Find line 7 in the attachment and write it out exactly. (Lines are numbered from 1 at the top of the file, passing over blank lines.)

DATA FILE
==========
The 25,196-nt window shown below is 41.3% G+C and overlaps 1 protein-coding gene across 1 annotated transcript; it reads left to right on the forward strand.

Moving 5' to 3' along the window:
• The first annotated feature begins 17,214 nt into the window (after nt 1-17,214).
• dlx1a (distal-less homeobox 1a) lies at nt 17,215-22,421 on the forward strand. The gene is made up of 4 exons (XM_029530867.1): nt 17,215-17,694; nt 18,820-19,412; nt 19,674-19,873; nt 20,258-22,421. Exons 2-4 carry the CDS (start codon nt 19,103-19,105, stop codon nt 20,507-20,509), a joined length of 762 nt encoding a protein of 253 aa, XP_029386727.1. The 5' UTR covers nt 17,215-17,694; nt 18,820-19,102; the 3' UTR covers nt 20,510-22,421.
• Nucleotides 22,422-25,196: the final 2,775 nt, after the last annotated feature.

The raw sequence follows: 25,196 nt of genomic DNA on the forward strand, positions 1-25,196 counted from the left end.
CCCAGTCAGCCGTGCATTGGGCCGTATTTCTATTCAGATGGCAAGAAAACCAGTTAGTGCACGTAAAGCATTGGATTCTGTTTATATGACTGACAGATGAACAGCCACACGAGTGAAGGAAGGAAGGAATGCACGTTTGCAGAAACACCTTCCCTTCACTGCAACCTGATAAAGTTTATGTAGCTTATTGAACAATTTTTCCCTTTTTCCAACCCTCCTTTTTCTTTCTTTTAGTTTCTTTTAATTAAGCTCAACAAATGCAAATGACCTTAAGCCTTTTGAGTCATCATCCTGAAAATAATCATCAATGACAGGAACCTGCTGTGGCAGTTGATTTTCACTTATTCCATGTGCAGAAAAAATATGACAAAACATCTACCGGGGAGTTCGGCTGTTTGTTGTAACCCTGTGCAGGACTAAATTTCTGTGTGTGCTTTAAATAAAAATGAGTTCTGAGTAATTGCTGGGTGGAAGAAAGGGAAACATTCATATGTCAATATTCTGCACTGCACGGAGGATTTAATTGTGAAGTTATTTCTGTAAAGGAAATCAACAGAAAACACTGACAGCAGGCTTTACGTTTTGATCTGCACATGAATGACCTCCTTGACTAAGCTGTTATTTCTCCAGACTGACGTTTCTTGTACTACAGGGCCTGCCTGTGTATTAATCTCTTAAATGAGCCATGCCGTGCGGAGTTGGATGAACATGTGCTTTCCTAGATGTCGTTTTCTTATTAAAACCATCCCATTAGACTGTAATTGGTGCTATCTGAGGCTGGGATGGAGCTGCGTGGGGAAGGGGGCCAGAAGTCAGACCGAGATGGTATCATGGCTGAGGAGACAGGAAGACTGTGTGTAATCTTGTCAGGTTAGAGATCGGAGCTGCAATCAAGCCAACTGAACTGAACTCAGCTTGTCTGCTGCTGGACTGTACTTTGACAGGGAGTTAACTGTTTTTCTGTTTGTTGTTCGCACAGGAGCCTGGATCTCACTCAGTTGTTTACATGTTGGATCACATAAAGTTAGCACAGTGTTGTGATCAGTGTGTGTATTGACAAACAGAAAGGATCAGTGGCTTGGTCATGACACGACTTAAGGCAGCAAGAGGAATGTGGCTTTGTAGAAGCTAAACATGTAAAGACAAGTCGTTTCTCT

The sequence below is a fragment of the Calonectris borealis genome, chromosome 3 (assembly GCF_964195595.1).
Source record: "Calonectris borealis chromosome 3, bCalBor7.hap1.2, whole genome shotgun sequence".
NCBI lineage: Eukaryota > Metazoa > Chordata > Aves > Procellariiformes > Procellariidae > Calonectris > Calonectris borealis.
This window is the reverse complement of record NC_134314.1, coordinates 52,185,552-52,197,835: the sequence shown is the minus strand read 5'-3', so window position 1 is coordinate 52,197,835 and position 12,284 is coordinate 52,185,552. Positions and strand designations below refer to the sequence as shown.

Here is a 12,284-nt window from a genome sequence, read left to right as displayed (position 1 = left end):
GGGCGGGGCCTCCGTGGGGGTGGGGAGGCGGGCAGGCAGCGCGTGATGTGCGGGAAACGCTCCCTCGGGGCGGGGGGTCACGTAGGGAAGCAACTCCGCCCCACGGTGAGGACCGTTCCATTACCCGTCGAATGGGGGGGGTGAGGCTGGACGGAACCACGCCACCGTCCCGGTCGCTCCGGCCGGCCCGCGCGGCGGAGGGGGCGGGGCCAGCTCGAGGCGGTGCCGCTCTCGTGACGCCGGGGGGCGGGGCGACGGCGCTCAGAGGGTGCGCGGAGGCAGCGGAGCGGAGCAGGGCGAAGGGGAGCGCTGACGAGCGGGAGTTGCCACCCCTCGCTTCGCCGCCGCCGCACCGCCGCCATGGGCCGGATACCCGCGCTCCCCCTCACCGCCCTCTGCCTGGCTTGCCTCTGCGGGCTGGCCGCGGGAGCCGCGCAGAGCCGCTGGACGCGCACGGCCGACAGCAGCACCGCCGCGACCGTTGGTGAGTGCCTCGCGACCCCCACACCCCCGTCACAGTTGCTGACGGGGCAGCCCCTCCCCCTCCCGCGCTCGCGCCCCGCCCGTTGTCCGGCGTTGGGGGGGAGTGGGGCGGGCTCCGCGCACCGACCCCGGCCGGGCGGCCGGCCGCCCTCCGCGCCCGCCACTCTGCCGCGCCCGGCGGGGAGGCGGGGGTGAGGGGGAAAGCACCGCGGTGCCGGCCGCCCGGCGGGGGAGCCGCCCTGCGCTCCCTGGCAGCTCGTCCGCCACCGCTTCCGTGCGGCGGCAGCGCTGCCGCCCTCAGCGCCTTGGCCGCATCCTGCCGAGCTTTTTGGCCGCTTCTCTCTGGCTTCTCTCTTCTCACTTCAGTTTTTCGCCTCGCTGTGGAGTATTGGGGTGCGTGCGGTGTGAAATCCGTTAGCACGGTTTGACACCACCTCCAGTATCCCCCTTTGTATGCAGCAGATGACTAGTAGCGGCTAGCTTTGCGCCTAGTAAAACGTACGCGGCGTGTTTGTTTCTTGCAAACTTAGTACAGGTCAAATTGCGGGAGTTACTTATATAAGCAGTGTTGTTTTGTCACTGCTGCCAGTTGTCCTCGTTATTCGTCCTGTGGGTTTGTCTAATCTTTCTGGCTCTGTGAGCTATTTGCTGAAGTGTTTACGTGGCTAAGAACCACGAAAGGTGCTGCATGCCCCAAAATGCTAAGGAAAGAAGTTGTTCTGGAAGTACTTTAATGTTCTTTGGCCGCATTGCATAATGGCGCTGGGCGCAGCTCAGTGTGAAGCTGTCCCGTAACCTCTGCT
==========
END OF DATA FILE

CCCAGTCAGCCGTGCATTGGGCCGTATTTCTATTCAGATGGCAAGAAAACCAGTTAGTGCACGTAAAGCATTGGATTCTGTTTATATGACTGACAGATGAACAGCCACACGAGTGAAGGAAGGAAGGAATGCACGTTTGCAGAAACACCTTCCCTTCACTGCAACCTGATAAAGTTTATGTAGCTTATTGAACAATTTTTCCCTTTTTCCAACCCTCCTTTTTCTTTCTTTTAGTTTCTTTTAATTAAGCTCAACAAATGCAAATGACCTTAAGCCTTTTGAGTCATCATCCTGAAAATAATCATCAATGACAGGAACCTGCTGTGGCAGTTGATTTTCACTTATTCCATGTGCAGAAAAAATATGACAAAACATCTACCGGGGAGTTCGGCTGTTTGTTGTAACCCTGTGCAGGACTAAATTTCTGTGTGTGCTTTAAATAAAAATGAGTTCTGAGTAATTGCTGGGTGGAAGAAAGGGAAACATTCATATGTCAATATTCTGCACTGCACGGAGGATTTAATTGTGAAGTTATTTCTGTAAAGGAAATCAACAGAAAACACTGACAGCAGGCTTTACGTTTTGATCTGCACATGAATGACCTCCTTGACTAAGCTGTTATTTCTCCAGACTGACGTTTCTTGTACTACAGGGCCTGCCTGTGTATTAATCTCTTAAATGAGCCATGCCGTGCGGAGTTGGATGAACATGTGCTTTCCTAGATGTCGTTTTCTTATTAAAACCATCCCATTAGACTGTAATTGGTGCTATCTGAGGCTGGGATGGAGCTGCGTGGGGAAGGGGGCCAGAAGTCAGACCGAGATGGTATCATGGCTGAGGAGACAGGAAGACTGTGTGTAATCTTGTCAGGTTAGAGATCGGAGCTGCAATCAAGCCAACTGAACTGAACTCAGCTTGTCTGCTGCTGGACTGTACTTTGACAGGGAGTTAACTGTTTTTCTGTTTGTTGTTCGCACAGGAGCCTGGATCTCACTCAGTTGTTTACATGTTGGATCACATAAAGTTAGCACAGTGTTGTGATCAGTGTGTGTATTGACAAACAGAAAGGATCAGTGGCTTGGTCATGACACGACTTAAGGCAGCAAGAGGAATGTGGCTTTGTAGAAGCTAAACATGTAAAGACAAGTCGTTTCTCT